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Fibromyalgia

Fibromyalgia

Fibromyalgia is chronic widespread pain which is defined as pain for more than three months, above and below the waist on both sides with no associated inflammation. Doctors usually run various tests before diagnosing fibromyalgia, in order to rule out other causes of your pain. In fibromyalgia all of these investigations are normal. The pain is typically unremitting and widespread across your body and it is best described as an ‘aching’.

This condition is fairly common and can affect anyone at any age although it is much more prevalent in females. Patients may have other conditions which make fibromyalgia more likely, such as IBS and tension headaches. It is manageable through education and therapy as well as some medications that your rheumatologist can prescribe.

What are the symptoms of Fibromyalgia?

Doctors commonly diagnose fibromyalgia by palpating 18 points on your body; if more than 11 of these points are tender or elicit pain, this is the likely diagnosis depending on your other symptoms and exclusion of other causes. This condition is strongly associated with sleep disturbances and patients often complain of feeling fatigued, un‐refreshed from sleep, having a low mood and difficulty concentrating. Morning stiffness is another common symptoms that the vast majority of patients suffer from.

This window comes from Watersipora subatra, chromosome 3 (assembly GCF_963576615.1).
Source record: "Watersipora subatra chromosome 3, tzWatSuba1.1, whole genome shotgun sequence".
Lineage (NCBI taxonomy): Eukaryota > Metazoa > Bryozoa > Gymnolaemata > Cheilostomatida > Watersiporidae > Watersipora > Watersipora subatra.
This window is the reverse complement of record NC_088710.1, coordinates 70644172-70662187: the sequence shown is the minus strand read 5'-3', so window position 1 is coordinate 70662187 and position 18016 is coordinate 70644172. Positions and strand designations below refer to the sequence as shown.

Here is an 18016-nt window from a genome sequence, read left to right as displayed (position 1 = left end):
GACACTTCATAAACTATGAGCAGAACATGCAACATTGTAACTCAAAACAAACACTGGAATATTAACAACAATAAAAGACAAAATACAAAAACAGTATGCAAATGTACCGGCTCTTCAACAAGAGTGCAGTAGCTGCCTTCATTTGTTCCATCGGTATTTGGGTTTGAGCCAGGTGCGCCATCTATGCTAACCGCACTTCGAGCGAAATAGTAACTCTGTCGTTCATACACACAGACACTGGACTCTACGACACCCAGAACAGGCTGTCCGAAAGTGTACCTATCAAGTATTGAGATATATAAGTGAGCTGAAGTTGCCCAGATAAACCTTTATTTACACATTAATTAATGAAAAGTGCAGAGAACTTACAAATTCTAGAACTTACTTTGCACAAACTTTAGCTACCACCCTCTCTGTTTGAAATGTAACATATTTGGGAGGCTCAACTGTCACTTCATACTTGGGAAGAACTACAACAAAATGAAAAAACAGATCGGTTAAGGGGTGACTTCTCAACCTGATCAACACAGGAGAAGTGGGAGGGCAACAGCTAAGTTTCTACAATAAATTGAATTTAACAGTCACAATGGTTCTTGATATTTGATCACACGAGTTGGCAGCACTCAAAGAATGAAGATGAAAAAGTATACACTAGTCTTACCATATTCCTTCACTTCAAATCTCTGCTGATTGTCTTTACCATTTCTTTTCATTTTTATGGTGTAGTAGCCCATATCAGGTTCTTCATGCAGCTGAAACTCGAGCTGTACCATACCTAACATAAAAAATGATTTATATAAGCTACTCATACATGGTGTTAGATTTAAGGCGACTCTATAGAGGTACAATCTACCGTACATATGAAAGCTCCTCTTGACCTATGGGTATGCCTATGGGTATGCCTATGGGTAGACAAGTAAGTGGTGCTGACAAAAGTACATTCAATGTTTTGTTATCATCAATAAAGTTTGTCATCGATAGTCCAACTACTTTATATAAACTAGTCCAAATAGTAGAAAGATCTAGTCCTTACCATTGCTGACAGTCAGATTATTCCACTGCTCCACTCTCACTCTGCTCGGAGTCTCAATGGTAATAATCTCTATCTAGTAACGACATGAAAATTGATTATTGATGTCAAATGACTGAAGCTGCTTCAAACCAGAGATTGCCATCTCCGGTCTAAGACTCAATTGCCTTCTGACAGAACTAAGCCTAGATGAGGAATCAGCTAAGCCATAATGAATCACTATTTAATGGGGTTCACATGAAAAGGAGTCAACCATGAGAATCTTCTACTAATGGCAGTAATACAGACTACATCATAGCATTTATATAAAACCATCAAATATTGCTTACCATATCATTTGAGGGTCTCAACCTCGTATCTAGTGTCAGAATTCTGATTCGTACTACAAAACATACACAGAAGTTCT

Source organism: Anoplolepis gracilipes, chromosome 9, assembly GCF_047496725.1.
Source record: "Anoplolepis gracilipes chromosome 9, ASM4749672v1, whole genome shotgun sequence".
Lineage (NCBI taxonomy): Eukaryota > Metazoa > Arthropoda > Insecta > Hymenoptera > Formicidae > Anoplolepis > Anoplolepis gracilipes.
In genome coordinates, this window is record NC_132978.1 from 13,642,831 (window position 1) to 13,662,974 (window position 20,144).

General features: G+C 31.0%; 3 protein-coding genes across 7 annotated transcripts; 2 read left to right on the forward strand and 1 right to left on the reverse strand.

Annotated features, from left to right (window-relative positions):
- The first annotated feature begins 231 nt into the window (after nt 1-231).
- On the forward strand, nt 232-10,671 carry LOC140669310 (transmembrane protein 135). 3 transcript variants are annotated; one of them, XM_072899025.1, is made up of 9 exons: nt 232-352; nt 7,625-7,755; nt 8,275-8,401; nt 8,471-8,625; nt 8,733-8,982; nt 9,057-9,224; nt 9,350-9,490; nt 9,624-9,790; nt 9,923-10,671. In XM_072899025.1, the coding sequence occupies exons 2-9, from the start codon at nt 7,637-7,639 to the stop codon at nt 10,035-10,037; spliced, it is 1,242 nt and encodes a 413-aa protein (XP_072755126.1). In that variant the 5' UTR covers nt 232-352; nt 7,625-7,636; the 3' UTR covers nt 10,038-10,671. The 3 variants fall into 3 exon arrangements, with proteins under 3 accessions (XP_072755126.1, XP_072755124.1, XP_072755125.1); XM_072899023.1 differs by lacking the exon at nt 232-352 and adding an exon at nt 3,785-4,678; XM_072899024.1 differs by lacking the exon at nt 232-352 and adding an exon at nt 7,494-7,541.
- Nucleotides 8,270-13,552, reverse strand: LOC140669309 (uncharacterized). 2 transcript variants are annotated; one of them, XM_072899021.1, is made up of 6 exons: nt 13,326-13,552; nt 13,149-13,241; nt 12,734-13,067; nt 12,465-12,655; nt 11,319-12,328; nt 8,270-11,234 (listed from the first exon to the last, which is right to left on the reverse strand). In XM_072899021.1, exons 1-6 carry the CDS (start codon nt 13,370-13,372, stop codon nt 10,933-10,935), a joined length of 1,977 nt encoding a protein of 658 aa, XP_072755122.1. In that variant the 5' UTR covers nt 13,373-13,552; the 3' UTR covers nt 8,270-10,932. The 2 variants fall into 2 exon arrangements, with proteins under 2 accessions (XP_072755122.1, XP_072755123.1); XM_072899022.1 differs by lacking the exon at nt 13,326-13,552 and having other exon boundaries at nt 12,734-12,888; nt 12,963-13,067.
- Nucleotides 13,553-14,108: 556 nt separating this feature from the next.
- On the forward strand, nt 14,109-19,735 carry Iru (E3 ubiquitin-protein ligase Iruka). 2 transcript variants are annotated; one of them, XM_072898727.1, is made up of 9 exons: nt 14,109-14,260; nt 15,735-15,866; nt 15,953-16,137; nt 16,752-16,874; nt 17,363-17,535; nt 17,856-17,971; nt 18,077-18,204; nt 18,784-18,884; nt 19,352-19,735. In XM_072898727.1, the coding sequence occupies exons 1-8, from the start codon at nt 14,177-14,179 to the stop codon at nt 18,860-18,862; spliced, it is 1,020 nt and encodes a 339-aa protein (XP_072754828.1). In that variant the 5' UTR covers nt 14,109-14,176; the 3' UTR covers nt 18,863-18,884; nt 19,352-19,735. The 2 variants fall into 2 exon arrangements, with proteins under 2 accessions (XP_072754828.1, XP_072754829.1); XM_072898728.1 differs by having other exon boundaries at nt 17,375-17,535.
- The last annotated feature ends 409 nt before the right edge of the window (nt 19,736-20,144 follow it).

What are the causes of Fibromyalgia?

Knowledge regarding the cause of fibromyalgia is limited, however the chronic pain is believed to originate from abnormalities in the amount of certain substances in your body, which are responsible for you pain response. Sleep disturbance is one of the possible cause this imbalance and results in this ‘pain amplification syndrome’.

How is Fibromyalgia treated?

Fibromyalgia can be managed in several ways, through a multidisciplinary approach. Your rheumatologist may recommend a form of therapy called cognitive‐behavioural therapy, which has been shown to be effective by providing education about the condition, coping strategies and by setting achievable goals. Management of other commonly associated conditions, such as IBS and depression is important for symptom control. Rheumatologists can also organise aerobic exercise regimes which can improve your outcome in just a few months.

Your rheumatologist can prescribe certain medications called low‐dose tricyclic antidepressants which can improve pain, sleep, morning stiffness, fatigue and low mood over time. Some analgesics (e.g. paracetamol) can also offer symptomatic relief.

The course of fibromyalgia can often ‘come and go’ and there is usually no immediate cure. Your rheumatologist will help devise a long term management plan to manage the condition and will closely follow you up throughout the entire process.

Disclaimer

This article is for information only and should not be used for the diagnosis or treatment of medical conditions. Doctify Limited has used all reasonable care in compiling the information but makes no warranty as to its accuracy. Consult a doctor or other health care professional for diagnosis and treatment of medical conditions. In the event of an emergency, please call 999 for immediate assistance.

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